To support this statement, the scientists refer to a comparative work of the different methods, carried out for the time being on two of the 19 "test rivers" chosen within the framework of the SWOT project. "On the Garonne, we worked on data generated by our models and reproducing a real hydrological scenario that took place in 2010, with a wide range of flow values (from 50 to nearly 2000 m3/s)". Other tests are in progress, within the framework of a thesis led by Irstea and co-funded by Irstea and CLS  in collaboration with the University of Ohio. They concern flow scenarios on the rivers Po in Italy and Sacramento in California, based on a priori very realistically simulated data identical to those to be provided by the SWOT satellite.
Thus the data simulator integrates various disturbances (satellite roll, thermal expansion of the satellite masts carrying the radar instruments, effects of the wet troposphere, radar wave reflections on the relief, etc.) which in space will disturb the signal. "Here again, the first comparative trials give the advantage to Irstea's calculation method. This will reinforce our strong expertise (already recognized internationally!) in the field of hydraulic modeling and data assimilation. »
A new technology to complement the existing hydrometric network
However, despite the good results posted for the measurement of hydrological flows using SWOT data, satellite technology is not intended to replace field hydrological measurement networks. Indeed, the current resolution of the satellite will only allow monitoring of large rivers over 100 metres wide (or 50 m if possible). In France, only our five main rivers will be able to benefit from it.
On the other hand, given the satellite's trajectory around the earth and its speed, the frequency of measurements at a given location will be only two to five measurements per 21-day cycle. "Hence the interest in perpetuating and/or developing the current network of measurements in the field. In France, this represents more than 3,000 stations that automatically measure river levels at high frequencies (a few minutes to a few hours). These data are combined with height-discharge relationships regularly calibrated by the field teams who carry out punctual flow measurements, called "gauges", explains Michel Lang, a hydrologist at the Irstea centre in Lyon. "Some experimental basins, such as those managed by Irstea for more than 50 years (Réal Collobrier and Orgeval), are equipped with multiple sensors that allow us to finely monitor the various components of the water cycle and improve our hydrological modelling tools".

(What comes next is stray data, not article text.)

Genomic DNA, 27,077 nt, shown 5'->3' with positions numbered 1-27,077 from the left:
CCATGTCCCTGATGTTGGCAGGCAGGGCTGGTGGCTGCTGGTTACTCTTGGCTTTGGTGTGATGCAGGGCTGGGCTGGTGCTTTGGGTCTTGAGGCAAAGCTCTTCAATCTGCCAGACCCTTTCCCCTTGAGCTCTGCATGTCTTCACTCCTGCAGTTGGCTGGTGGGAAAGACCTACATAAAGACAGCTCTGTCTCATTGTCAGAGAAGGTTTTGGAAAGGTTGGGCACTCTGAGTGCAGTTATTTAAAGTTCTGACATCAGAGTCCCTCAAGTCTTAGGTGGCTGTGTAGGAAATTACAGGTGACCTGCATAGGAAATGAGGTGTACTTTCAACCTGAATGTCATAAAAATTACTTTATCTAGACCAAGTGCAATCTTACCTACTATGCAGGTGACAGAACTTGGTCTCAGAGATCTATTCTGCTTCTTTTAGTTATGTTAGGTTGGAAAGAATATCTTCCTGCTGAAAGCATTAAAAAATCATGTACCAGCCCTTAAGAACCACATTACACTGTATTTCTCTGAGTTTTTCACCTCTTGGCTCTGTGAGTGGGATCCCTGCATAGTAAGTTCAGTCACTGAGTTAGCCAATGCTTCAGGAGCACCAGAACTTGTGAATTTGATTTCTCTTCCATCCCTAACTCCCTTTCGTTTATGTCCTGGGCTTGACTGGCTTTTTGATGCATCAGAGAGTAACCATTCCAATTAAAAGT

The data acquired on hydrometric sites and those provided by satellites are complementary. The former have a very fine temporal resolution that allows monitoring of rapid hydrological phenomena such as flash floods in rivers, and are available over several decades, making it possible to monitor the effects of global change on water resources. The latter can, on large rivers, provide rapid flow estimates at multiple points, some of which are difficult to access from the ground.
Space hydrology federates in France
In view of the mass of data that the satellite will provide from 2021 (seven terabits  per day!), it is a matter of preparing to receive, process and analyse them beforehand. CNES is thus preparing to strengthen its data analysis capacity, helped in this by the contributions of the Future Investment Program (PIA).
This open-access data will enable the emergence of new tools to address major environmental issues in the field of water: protection, flood warning and monitoring, resource management, navigation, hydropower production, agriculture, etc.
(Source: IRSTEA - 8/12/2016)
 A wide swath interferometric radar. The swath refers to the band analysed by 2 radar antennas located at the ends of 2 arms of 10 metres each.
2] The geoid is the reference hydrological ellipse established from the mean sea level by suppressing the action of wind, currents and tides.
3] ECMWF Reading, UK
4] Satellite Location Collection
5] One terabit represents 1012 (= 1,000,000,000,000) bits.